The Power of Envy

Envy. It’s one of the seven deadly sins. It’s said to turn us into “green monsters”. There are thousands of articles online and in self help books telling us how to let go of it, get rid of it, or rise above it.

To be concise: It’s got a bad reputation.

But, as always, it comes with a silver lining. Envy can be a strong motivating force, for both good and bad. And, as Pahrul Sehgal points out in her TED talk, it can be a force of innovation. Getting from point A (what someone else has) to point B (having it) can take some creativity, and envy is just the motivation for that creative thinking.

Envy is also an act of storytelling. We tell ourselves all about what someone else has, why they have it, and what it all means to us. This, the creativity and the narrative, may be why literature is obsessed with envy. Sehgal even argues that without envy, we might lose literature all together: “No faithless Helen, no Odyssey; no jealous king, no Arabian Nights. No Shakespeare. There goes high school reading lists because we’re losing the Sound and the Fury, we’re losing Gatsby, The Sun Also Rises, we’re losing Madame Bovary, Anna K. No jealousy, no Proust.”

So while envy may bring out the worst in us (as Sehgal acknowledges) maybe there is something to learn from it. Instead of trying to beat the envy out of ourselves, maybe we can leverage it into something more.

750 Words

“We all have 10,000 bad drawings in us. The sooner we get them out the better.”

“In fact, researchers have settled on what they believe is the magic number for true expertise: ten thousand hours.”

Whether you believe in 10,000 bad drawings, 11 lifetimes, or 10,000 hours, it’s commonly agreed: Practice makes perfect. seeks to make practice even better. The premise is simply. You go online, write 750 words, and the website keeps track of whether you do it or not. It keeps track of your running streak, and it assigns points.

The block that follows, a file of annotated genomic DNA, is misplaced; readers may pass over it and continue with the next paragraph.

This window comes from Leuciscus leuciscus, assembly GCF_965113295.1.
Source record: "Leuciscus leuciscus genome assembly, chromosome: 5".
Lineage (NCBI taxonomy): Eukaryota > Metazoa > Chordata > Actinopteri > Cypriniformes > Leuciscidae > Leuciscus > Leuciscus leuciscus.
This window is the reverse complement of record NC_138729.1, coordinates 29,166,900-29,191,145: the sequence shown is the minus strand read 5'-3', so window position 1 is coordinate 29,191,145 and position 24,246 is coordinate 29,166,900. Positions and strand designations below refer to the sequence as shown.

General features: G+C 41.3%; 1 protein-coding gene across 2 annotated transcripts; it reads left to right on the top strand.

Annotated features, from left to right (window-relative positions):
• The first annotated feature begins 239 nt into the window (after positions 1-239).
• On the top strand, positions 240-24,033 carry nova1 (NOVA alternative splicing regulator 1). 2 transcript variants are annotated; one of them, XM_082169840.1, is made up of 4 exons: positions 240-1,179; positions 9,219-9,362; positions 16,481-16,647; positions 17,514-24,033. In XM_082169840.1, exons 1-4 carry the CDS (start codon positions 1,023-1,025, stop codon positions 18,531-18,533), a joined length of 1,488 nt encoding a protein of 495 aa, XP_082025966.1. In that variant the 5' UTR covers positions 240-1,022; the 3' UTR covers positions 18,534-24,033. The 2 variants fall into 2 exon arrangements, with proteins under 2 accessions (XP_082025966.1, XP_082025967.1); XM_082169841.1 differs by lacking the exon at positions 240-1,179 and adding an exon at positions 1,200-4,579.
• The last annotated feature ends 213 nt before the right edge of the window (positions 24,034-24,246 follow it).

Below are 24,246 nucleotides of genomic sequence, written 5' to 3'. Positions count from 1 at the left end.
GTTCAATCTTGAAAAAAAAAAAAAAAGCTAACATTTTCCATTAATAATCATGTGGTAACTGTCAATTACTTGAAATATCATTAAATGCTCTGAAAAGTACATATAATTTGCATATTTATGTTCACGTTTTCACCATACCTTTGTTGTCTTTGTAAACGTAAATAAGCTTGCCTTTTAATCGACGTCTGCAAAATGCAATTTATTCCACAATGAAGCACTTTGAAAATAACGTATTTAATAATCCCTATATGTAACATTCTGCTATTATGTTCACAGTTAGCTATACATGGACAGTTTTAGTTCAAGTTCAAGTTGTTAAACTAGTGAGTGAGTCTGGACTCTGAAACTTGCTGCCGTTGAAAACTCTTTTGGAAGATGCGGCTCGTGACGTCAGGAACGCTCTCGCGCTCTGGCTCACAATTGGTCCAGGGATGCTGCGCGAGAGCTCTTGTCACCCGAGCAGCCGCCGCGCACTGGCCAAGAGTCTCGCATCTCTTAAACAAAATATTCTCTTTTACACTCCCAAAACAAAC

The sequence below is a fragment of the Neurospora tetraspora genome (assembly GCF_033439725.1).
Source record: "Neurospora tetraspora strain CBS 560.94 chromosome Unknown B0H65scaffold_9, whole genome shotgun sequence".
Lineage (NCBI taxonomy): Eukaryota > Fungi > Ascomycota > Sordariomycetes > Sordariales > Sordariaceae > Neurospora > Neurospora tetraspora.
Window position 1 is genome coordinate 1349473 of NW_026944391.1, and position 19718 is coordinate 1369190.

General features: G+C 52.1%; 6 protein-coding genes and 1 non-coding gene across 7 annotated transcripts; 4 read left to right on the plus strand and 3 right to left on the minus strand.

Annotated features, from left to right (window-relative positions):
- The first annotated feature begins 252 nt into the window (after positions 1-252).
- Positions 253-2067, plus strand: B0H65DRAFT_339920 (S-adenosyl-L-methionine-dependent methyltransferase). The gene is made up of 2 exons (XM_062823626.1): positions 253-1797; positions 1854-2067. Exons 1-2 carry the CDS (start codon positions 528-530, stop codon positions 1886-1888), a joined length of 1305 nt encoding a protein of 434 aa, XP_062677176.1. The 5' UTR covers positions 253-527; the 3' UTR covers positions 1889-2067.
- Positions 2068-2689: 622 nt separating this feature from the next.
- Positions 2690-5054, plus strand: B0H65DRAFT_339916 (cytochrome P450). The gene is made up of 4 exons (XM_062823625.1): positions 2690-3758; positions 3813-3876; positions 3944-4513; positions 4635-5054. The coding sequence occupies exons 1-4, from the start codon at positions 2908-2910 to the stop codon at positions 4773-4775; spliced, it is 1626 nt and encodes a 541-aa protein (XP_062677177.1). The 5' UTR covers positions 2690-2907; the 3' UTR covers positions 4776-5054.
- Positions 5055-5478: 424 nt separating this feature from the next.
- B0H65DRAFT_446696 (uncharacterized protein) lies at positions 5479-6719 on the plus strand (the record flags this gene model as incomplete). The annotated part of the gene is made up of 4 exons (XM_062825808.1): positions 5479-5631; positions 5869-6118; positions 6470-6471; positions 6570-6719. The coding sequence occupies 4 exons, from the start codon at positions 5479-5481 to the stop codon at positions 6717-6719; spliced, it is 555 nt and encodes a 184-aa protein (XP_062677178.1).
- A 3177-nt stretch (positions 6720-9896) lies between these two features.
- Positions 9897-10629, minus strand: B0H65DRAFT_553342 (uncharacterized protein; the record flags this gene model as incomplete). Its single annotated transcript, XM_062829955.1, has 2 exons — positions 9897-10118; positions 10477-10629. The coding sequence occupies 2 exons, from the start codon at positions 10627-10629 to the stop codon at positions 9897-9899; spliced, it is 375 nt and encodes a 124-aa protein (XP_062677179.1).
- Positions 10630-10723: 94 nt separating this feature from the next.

Simple. But apparently very effective, according to the Wall of Awesomeness on 750words’ website. The Wall of Awesomeness keeps track of the people who take and successfully complete the 1 month challenge. The 1 month challenge is exactly what you’d imagine, of course – write 750 words every day for a month. If you’re struggling to stay motivated, or if you’re planning on a “write every day” style New Years resolution, might be worth a shot.

Writing Advice from Dr. Seuss

Source: Copyblogger

All you need to do is serve the pudding before sprouts, remember that similar birds fly conjointly, and try not to be afraid of nizzards and glikkers. Yes, yes, Dr. Seuss tends not to make sense at times, but he always reveals the moral of the story at the end though. He knew how to captivate even the most unruly of audiences – his writing had the power to make kids sit down and listen. The most important lesson to learn from Dr. Seuss is to first give the readers what they really want before you unload all the detailed important stuff. You need to paint the picture before you try to haggle the price. Lure people in with verbs and active language, then slowly work in the point of your content. This is what Copyblogger tries to drive home: If you can create like Dr. Seuss, you can make it like Dr. Seuss. Okay, I really just wanted to make something rhyme… how about this:

He rhymes, he writes, he sets kids right; you read, you need, click here with speed.

Eye-catching, Irresistible Headlines


Yelling, shouting, jumping – these are all verbs that are used to describe gripping headlines. A string of words that can compel a reader to continue reading are essential. However, writing headlines isn’t easy at all. Just like many things, it comes with practice. Focusing on the headlines that catch your eye aren’t a bad idea though. Usually headlines that have credibility, a source that you trust to back them up, are the ones that draw people’s attention. Scientific research or studies are seen in our society as reliable sources. But that’s not the only thing that matters. Context also has influence over the reader, if they aren’t interested in scientific research, then there needs to be a targeting element to the content that will draw them in. For example, if the scientific pull of a research project doesn’t get them, then perhaps the fact that it’s on puppies and kittens will. Who doesn’t like puppies and kittens? Maybe they’ll continue reading for the promise of pictures or maybe the reader is genuinely interested in the outcome of the research of adorable, baby animals. Either way, in order to capture the attention of readers, there needs to be thought put into the credibility of the content as well as who is the target audience. Head over to Copyblogger to learn more about crafting irresistible headlines!